Aeronca Champ

Designed and built after the end of WWII, the Aeronca Champ was suppose to correct all the little things that were perceived to be inadequate with the Piper J3 Cub. Arguably, the Champ did make some improvements, but they are considered minor. Both the Champ and the Cub are tandem seating (one behind the other), 2-place aircraft with control sticks rather than control wheels. In terms of speed, these were designed as training and liaison aircraft rather than cross-country flying machines. However, you will be faster than most horse drawn wagons unless there is a headwind. And, since windows are large, the view at your leisurely pace can be spectacular. Both the Champ and the Cub excel off grass airports and both love the smell of cows grazing nearby.

The Champ’s cabin is a bit wider than the Cub, and it has a real door. You are able to solo from the front seat in the Champ, so visibility is a little better because you can see over the nose. Neither the Champ or the Cub offer luxury or real comfort, so we take frequent breaks during training because you probably won’t want to spend more than 2 hours at a time in either airplane type.

The Aeronca Champ and Piper J3 Cub are both fabulous iconic training aircraft with their roots established over 70 years ago. They weigh about the same, have big draggy wings and left the factory with 65 horsepower engines. Bottom line is; there is not a great deal of difference between the Champ and the Cub. You will be thrilled flying either.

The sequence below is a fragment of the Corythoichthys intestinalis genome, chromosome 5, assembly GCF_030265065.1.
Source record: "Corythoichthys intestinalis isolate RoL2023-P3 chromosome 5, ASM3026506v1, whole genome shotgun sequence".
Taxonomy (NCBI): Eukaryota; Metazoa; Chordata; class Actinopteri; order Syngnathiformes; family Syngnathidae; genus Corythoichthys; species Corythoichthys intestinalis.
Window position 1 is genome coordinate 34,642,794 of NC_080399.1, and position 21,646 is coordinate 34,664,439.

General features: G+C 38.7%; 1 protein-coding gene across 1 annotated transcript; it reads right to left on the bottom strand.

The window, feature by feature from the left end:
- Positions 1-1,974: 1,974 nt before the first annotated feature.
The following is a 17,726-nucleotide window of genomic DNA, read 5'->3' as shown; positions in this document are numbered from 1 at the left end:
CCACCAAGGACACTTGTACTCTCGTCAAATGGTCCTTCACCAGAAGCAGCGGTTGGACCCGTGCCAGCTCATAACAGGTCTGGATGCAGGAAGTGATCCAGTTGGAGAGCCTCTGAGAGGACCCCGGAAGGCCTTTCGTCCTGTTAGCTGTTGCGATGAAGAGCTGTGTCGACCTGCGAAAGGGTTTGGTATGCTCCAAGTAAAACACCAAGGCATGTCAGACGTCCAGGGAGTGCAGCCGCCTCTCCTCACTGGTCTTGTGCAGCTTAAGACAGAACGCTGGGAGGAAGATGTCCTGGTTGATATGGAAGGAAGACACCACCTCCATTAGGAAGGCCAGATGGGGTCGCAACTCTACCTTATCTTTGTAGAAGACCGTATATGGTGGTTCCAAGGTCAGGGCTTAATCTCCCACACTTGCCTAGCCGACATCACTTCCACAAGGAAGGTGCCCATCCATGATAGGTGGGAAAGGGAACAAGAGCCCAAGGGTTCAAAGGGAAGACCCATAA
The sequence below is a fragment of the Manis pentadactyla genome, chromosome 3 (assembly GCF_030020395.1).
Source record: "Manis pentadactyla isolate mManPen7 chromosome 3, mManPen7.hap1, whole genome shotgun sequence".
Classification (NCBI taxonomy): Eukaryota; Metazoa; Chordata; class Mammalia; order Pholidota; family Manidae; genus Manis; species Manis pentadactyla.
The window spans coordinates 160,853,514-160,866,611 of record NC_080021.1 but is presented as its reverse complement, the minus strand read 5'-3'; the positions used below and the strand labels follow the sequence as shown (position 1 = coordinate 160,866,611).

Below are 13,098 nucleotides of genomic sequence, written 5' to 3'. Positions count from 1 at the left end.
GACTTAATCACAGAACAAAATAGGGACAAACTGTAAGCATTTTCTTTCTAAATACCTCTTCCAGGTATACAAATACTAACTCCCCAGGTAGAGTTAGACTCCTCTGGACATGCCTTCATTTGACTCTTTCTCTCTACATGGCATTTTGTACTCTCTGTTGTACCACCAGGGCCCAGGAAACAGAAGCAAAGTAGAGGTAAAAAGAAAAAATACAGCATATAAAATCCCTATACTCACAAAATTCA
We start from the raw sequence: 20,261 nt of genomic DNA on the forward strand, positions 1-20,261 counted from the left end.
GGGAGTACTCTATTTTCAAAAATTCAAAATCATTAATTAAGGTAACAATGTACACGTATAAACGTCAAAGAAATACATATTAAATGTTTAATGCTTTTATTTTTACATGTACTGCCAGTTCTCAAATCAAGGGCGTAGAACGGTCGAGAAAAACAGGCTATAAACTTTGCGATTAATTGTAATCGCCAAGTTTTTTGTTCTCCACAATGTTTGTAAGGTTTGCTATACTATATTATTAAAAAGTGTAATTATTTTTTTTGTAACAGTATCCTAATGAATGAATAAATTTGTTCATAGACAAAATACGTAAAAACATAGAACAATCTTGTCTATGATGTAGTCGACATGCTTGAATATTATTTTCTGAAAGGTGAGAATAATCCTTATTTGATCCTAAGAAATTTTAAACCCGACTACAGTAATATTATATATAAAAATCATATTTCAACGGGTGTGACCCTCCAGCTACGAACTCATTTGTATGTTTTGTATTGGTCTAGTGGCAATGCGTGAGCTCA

But, Champs evolved. Aeronca went out of business in 1951. The rights, jigs, and design were purchased by Champion Aircraft Corporation of Osceola Wisconsin who began where Aeronca left off by building the 7EC model. The “Champ” you will fly at Left Base is actually built by Champion Aircraft. It is a true Champ, but has a 90HP engine that makes a huge difference with two aboard on a hot summer day. It actually climbs! And climbs well.

Skis, did we mention that we have skis for the Champ? Wisconsin winters will find us plowing through the white powder giving ski plane instruction.

Aeronca Champ on the grass runway at 88C